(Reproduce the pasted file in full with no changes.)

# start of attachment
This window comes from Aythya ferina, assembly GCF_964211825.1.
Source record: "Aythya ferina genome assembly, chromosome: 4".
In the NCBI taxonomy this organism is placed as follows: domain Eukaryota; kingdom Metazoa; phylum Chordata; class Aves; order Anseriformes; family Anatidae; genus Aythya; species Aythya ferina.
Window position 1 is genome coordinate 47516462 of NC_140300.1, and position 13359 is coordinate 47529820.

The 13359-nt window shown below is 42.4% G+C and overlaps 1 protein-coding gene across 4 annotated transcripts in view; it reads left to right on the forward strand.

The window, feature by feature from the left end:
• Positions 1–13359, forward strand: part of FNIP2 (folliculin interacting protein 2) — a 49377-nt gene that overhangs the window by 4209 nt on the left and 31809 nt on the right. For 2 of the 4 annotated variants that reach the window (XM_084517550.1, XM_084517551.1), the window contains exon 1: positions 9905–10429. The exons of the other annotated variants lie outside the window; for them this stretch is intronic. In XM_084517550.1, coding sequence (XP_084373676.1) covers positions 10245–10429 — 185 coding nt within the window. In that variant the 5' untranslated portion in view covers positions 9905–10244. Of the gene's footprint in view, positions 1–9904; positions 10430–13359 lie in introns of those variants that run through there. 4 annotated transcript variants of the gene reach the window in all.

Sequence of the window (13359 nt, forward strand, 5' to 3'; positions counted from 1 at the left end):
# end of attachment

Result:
This window comes from Aythya ferina, assembly GCF_964211825.1.
Source record: "Aythya ferina genome assembly, chromosome: 4".
In the NCBI taxonomy this organism is placed as follows: domain Eukaryota; kingdom Metazoa; phylum Chordata; class Aves; order Anseriformes; family Anatidae; genus Aythya; species Aythya ferina.
Window position 1 is genome coordinate 47516462 of NC_140300.1, and position 13359 is coordinate 47529820.

The 13359-nt window shown below is 42.4% G+C and overlaps 1 protein-coding gene across 4 annotated transcripts in view; it reads left to right on the forward strand.

The window, feature by feature from the left end:
• Positions 1–13359, forward strand: part of FNIP2 (folliculin interacting protein 2) — a 49377-nt gene that overhangs the window by 4209 nt on the left and 31809 nt on the right. For 2 of the 4 annotated variants that reach the window (XM_084517550.1, XM_084517551.1), the window contains exon 1: positions 9905–10429. The exons of the other annotated variants lie outside the window; for them this stretch is intronic. In XM_084517550.1, coding sequence (XP_084373676.1) covers positions 10245–10429 — 185 coding nt within the window. In that variant the 5' untranslated portion in view covers positions 9905–10244. Of the gene's footprint in view, positions 1–9904; positions 10430–13359 lie in introns of those variants that run through there. 4 annotated transcript variants of the gene reach the window in all.

Sequence of the window (13359 nt, forward strand, 5' to 3'; positions counted from 1 at the left end):